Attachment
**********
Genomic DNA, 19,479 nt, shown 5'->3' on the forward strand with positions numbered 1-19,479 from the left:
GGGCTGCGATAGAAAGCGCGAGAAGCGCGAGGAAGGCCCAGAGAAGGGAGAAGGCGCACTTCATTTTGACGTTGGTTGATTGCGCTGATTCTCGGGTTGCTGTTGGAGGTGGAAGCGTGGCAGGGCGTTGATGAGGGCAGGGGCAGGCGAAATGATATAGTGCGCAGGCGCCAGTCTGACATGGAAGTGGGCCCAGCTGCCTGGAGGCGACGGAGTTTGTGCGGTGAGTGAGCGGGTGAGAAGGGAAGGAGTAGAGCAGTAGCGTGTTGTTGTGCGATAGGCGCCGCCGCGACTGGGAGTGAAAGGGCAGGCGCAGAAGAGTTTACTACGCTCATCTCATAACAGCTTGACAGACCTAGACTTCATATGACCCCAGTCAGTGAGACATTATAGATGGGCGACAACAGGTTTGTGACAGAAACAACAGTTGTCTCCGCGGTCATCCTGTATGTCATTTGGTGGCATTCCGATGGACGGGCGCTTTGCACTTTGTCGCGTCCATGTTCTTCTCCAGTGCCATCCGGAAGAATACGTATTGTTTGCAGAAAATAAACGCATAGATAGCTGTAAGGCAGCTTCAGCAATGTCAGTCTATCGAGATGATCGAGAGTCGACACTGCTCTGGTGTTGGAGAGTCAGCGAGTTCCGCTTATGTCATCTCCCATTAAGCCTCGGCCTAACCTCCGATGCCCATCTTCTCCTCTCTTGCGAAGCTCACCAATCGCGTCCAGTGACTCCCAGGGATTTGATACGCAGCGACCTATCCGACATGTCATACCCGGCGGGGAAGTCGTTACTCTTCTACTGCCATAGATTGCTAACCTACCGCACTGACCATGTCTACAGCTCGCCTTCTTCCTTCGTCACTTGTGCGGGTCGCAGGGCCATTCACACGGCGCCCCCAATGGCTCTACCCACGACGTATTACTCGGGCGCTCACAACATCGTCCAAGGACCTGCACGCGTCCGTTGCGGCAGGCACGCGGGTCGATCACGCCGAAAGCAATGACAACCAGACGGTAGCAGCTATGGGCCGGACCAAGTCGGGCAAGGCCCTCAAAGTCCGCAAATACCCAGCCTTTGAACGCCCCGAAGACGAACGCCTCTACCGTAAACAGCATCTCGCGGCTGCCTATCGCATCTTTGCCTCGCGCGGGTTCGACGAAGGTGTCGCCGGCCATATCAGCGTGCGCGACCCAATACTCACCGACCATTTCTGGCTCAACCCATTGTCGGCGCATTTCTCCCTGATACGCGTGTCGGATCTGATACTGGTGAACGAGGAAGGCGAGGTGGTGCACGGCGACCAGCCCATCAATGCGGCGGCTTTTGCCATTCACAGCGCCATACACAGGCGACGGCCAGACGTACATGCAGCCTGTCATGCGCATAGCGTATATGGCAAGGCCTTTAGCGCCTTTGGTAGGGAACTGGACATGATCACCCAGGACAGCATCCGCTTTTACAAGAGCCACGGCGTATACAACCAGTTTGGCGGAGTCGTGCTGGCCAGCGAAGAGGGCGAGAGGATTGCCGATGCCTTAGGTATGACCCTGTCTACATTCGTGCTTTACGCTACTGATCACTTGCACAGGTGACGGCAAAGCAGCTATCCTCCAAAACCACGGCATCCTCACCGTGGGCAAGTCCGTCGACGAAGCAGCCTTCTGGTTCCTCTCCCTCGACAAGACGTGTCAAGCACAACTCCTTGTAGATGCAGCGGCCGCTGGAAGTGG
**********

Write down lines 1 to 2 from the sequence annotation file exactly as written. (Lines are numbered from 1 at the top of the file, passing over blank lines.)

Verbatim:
Genomic DNA, 19,479 nt, shown 5'->3' on the forward strand with positions numbered 1-19,479 from the left:
GGGCTGCGATAGAAAGCGCGAGAAGCGCGAGGAAGGCCCAGAGAAGGGAGAAGGCGCACTTCATTTTGACGTTGGTTGATTGCGCTGATTCTCGGGTTGCTGTTGGAGGTGGAAGCGTGGCAGGGCGTTGATGAGGGCAGGGGCAGGCGAAATGATATAGTGCGCAGGCGCCAGTCTGACATGGAAGTGGGCCCAGCTGCCTGGAGGCGACGGAGTTTGTGCGGTGAGTGAGCGGGTGAGAAGGGAAGGAGTAGAGCAGTAGCGTGTTGTTGTGCGATAGGCGCCGCCGCGACTGGGAGTGAAAGGGCAGGCGCAGAAGAGTTTACTACGCTCATCTCATAACAGCTTGACAGACCTAGACTTCATATGACCCCAGTCAGTGAGACATTATAGATGGGCGACAACAGGTTTGTGACAGAAACAACAGTTGTCTCCGCGGTCATCCTGTATGTCATTTGGTGGCATTCCGATGGACGGGCGCTTTGCACTTTGTCGCGTCCATGTTCTTCTCCAGTGCCATCCGGAAGAATACGTATTGTTTGCAGAAAATAAACGCATAGATAGCTGTAAGGCAGCTTCAGCAATGTCAGTCTATCGAGATGATCGAGAGTCGACACTGCTCTGGTGTTGGAGAGTCAGCGAGTTCCGCTTATGTCATCTCCCATTAAGCCTCGGCCTAACCTCCGATGCCCATCTTCTCCTCTCTTGCGAAGCTCACCAATCGCGTCCAGTGACTCCCAGGGATTTGATACGCAGCGACCTATCCGACATGTCATACCCGGCGGGGAAGTCGTTACTCTTCTACTGCCATAGATTGCTAACCTACCGCACTGACCATGTCTACAGCTCGCCTTCTTCCTTCGTCACTTGTGCGGGTCGCAGGGCCATTCACACGGCGCCCCCAATGGCTCTACCCACGACGTATTACTCGGGCGCTCACAACATCGTCCAAGGACCTGCACGCGTCCGTTGCGGCAGGCACGCGGGTCGATCACGCCGAAAGCAATGACAACCAGACGGTAGCAGCTATGGGCCGGACCAAGTCGGGCAAGGCCCTCAAAGTCCGCAAATACCCAGCCTTTGAACGCCCCGAAGACGAACGCCTCTACCGTAAACAGCATCTCGCGGCTGCCTATCGCATCTTTGCCTCGCGCGGGTTCGACGAAGGTGTCGCCGGCCATATCAGCGTGCGCGACCCAATACTCACCGACCATTTCTGGCTCAACCCATTGTCGGCGCATTTCTCCCTGATACGCGTGTCGGATCTGATACTGGTGAACGAGGAAGGCGAGGTGGTGCACGGCGACCAGCCCATCAATGCGGCGGCTTTTGCCATTCACAGCGCCATACACAGGCGACGGCCAGACGTACATGCAGCCTGTCATGCGCATAGCGTATATGGCAAGGCCTTTAGCGCCTTTGGTAGGGAACTGGACATGATCACCCAGGACAGCATCCGCTTTTACAAGAGCCACGGCGTATACAACCAGTTTGGCGGAGTCGTGCTGGCCAGCGAAGAGGGCGAGAGGATTGCCGATGCCTTAGGTATGACCCTGTCTACATTCGTGCTTTACGCTACTGATCACTTGCACAGGTGACGGCAAAGCAGCTATCCTCCAAAACCACGGCATCCTCACCGTGGGCAAGTCCGTCGACGAAGCAGCCTTCTGGTTCCTCTCCCTCGACAAGACGTGTCAAGCACAACTCCTTGTAGATGCAGCGGCCGCTGGAAGTGG